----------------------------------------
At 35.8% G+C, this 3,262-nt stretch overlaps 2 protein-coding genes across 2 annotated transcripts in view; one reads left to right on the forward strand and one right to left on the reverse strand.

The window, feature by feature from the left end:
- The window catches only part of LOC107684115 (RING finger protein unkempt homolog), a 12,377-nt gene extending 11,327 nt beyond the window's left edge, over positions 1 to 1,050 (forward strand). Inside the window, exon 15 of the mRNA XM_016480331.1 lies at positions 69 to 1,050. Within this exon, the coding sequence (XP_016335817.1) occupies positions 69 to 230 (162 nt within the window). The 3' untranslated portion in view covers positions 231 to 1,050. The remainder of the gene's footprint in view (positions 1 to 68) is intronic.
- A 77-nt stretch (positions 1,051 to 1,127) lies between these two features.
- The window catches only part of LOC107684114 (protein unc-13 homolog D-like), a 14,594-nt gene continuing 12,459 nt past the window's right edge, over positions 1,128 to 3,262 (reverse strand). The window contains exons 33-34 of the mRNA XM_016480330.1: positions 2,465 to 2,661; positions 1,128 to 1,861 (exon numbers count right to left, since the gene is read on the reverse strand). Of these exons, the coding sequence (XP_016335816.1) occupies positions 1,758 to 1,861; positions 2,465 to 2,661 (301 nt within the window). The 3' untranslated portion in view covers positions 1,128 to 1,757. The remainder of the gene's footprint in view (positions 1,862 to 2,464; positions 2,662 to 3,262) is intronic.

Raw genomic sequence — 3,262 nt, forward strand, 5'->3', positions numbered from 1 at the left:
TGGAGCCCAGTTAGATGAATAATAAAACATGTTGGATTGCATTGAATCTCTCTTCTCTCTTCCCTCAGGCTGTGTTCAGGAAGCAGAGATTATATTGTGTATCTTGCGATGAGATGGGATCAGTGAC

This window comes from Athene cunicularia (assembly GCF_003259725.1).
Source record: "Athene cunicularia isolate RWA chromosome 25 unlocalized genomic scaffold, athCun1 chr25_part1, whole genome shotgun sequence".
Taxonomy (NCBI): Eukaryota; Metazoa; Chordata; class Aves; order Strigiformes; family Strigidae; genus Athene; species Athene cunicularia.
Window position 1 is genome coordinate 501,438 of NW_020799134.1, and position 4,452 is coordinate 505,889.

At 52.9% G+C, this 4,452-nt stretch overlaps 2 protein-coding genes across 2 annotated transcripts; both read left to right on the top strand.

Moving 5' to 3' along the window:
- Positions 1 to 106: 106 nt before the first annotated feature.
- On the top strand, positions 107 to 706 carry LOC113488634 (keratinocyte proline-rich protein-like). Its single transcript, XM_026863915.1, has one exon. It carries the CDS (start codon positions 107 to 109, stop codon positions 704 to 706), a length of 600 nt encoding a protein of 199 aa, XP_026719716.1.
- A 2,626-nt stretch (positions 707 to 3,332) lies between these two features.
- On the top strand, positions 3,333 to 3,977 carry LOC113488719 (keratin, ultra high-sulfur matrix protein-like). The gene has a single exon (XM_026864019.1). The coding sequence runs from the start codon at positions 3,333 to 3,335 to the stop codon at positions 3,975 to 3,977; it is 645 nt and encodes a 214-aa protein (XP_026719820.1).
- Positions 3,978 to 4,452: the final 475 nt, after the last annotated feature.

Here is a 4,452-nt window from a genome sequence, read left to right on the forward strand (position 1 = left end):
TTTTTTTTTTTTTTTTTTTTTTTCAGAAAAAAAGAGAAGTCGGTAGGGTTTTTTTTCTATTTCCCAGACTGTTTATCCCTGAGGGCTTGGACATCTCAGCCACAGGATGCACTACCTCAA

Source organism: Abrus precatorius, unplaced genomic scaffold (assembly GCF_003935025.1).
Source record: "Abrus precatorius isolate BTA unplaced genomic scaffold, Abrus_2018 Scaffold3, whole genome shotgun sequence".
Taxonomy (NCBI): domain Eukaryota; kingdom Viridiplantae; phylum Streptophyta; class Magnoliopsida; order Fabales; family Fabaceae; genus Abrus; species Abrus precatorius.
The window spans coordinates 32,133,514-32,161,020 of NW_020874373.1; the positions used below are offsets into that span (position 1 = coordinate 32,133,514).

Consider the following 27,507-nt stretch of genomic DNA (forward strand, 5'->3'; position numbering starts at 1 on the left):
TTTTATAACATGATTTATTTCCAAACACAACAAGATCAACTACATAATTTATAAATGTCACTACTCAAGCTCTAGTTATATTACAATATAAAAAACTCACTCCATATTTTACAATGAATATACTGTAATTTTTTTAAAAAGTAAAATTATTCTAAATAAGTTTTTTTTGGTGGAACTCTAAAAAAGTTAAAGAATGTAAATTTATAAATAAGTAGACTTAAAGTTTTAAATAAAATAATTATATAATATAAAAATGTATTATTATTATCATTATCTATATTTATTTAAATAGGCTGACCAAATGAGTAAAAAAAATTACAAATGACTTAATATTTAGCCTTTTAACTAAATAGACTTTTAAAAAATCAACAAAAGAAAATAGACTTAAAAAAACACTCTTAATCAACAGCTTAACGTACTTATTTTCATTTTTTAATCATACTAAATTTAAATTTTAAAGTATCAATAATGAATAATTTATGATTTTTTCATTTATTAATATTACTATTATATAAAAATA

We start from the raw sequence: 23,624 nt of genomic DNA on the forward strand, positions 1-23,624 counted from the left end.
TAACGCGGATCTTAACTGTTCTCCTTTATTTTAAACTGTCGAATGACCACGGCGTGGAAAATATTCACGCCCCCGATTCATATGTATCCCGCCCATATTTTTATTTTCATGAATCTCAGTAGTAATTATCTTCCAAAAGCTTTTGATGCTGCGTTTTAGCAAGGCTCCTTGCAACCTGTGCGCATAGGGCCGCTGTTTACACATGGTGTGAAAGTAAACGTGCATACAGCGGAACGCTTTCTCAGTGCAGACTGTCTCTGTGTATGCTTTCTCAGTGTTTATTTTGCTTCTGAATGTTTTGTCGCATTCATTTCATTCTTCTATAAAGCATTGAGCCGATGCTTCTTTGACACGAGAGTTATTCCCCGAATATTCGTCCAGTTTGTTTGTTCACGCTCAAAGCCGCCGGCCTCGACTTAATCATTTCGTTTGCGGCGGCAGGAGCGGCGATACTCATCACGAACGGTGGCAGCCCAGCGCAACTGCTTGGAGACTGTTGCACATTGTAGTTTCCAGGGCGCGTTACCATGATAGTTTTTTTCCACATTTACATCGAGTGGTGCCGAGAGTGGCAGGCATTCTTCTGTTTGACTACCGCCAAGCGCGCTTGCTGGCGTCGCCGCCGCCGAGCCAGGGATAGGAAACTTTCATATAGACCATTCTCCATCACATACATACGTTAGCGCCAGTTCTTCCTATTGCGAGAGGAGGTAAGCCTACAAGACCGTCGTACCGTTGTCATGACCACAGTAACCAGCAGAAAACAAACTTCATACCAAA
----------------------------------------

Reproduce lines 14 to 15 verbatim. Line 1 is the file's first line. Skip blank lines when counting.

- Positions 1 to 106: 106 nt before the first annotated feature.
- On the top strand, positions 107 to 706 carry LOC113488634 (keratinocyte proline-rich protein-like). Its single transcript, XM_026863915.1, has one exon. It carries the CDS (start codon positions 107 to 109, stop codon positions 704 to 706), a length of 600 nt encoding a protein of 199 aa, XP_026719716.1.